• The launch of the African Union (AU) passport in July 2016 marked a step forward towards the aspirations of a common visa policy across the continent, which is included in the African Union’s (AU) 2063 agenda.
• This step is part of a wider plan that includes visa-on-arrival for all African nationals, mandatory granting of a minimum 30-day visa for African citizens visiting any African country by 2018, and the goal of a single, continental passport by 2020.
• According to the World Bank, by 2021, 75% of travellers in sub- Saharan Africa will be from Africa , a figure that shows the importance of open visa policies.
• In the past few years, the continent has made some improvement towards less visa requirements, as Africa continues to have the highest percentage of countries whose visitors are able to obtain a visa on arrival (28%) .
• For instance in 2008, Africans comprised on average 88% of the world’s population to apply for a traditional visa prior to departure. This has decreased to 57% in 2015, as a result of travel facilitation measures such as visas on arrival and e-visa.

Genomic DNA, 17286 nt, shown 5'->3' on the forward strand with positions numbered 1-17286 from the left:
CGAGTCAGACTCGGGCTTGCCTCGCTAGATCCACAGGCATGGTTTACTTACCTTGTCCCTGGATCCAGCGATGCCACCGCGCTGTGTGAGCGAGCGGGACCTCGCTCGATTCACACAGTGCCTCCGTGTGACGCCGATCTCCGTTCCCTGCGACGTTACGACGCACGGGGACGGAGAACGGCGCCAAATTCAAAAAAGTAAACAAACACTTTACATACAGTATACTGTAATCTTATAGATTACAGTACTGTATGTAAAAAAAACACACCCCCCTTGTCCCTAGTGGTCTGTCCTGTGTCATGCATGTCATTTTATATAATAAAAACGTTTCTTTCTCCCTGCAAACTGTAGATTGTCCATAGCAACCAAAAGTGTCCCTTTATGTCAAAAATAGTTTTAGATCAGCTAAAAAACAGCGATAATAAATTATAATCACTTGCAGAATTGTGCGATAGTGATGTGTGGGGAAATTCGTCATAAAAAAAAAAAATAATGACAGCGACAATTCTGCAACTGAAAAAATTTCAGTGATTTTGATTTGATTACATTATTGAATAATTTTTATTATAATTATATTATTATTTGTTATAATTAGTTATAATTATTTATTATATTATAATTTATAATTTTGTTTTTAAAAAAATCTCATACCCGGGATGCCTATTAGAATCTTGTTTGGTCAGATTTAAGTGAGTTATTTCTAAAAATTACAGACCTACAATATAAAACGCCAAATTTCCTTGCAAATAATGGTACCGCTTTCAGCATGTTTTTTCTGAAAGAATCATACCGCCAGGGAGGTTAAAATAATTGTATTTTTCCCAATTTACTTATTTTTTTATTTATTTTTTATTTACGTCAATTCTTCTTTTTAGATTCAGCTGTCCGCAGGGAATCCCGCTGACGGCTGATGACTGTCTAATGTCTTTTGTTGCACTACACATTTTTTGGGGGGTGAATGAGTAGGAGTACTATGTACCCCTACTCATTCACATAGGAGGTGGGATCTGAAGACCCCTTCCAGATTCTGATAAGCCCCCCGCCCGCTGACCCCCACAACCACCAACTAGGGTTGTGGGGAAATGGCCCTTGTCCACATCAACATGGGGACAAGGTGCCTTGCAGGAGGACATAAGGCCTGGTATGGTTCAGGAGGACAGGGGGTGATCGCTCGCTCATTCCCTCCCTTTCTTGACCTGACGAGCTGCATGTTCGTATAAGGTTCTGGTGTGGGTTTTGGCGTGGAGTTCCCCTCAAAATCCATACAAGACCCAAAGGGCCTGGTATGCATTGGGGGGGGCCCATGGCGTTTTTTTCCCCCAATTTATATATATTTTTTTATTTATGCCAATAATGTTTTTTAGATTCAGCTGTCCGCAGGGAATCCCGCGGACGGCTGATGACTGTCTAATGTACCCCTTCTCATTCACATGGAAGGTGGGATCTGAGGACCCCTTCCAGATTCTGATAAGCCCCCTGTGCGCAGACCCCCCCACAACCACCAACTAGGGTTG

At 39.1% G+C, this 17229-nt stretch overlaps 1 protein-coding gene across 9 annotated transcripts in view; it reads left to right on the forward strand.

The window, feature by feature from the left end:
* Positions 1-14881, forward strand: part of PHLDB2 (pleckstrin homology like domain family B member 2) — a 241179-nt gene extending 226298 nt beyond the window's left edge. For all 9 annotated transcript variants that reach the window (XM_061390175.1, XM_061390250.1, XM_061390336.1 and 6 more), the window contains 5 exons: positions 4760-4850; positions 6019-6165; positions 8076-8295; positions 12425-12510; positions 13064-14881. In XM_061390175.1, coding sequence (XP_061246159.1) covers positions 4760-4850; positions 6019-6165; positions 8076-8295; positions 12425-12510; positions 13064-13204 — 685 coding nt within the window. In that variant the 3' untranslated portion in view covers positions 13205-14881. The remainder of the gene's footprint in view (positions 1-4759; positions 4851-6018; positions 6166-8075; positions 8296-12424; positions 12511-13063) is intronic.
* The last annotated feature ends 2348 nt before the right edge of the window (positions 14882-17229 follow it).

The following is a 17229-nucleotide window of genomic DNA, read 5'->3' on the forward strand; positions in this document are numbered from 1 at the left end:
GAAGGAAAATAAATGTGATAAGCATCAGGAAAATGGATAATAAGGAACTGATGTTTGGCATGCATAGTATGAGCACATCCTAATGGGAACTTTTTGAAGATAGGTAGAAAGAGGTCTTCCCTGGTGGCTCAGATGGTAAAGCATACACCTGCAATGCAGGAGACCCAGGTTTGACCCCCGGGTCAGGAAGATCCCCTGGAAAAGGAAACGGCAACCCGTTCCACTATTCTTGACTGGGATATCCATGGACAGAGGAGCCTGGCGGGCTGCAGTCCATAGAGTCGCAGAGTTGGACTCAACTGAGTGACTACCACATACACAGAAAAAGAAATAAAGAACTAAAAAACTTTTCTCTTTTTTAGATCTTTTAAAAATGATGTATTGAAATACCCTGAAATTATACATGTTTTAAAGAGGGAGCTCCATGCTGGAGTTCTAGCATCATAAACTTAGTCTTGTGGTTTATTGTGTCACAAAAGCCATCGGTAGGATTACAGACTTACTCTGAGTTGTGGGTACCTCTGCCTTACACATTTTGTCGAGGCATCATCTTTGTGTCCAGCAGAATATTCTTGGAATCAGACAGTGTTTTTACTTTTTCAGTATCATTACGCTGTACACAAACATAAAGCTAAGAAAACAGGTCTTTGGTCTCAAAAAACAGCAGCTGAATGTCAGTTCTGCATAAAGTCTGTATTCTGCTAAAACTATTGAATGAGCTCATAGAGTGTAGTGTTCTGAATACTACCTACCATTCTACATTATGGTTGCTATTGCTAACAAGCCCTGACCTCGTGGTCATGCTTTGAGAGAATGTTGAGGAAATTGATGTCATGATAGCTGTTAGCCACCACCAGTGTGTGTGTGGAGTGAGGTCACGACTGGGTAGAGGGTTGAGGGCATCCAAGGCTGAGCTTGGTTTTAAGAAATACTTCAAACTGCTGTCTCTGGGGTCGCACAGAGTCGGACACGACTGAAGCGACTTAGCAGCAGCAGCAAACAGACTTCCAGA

• However, it is easier for an American or many European citizens to travel within Africa than it is for Africans.
• Only 13 African countries including Seychelles, Mali, Uganda, Cape Verde, Togo, Guinea-Bissau, Mauritania, Mozambique, Rwanda, Burundi, Comoros, Madagascar, and Djibouti, offer liberal access to all African citizens.
• Only 9 African countries offer e-visa, including Cote d’Ivoire, Gabon, Kenya, Nigeria, Rwanda, Sao Tome and Principe, Sierra Leone, Zambia and Zimbabwe.
• The use of traditional visas is more prevalent in Central Africa (92%) and North Africa (84%).
2. Regional Trends
• There are clear region...
... middle of paper ...
...reements in place to waive visa requirements.
• CEN-SAD has also been slow in moving towards more open visa policies, but many of its member states have been increasingly liberalizing their policies and have successfully implemented schemes to foster the intraregional movement of people.
• Nevertheless, the primary reason for CEN-SAD’s success is the overlapping memberships with ECOWAS, which are far along in liberalizing cross-border mobility restrictions.
• The primary reason for this success is the overlapping memberships with ECOWAS that are far along in liberalizing cross-border mobility restrictions.
• In the Arab Maghreb Union (AMU), only three out of five members have implemented the freedom of movements’ protocol, including Tunisia, Libya and Morocco.
• However, only Tunisia allows citizens from fellow member states to access its territories freely.
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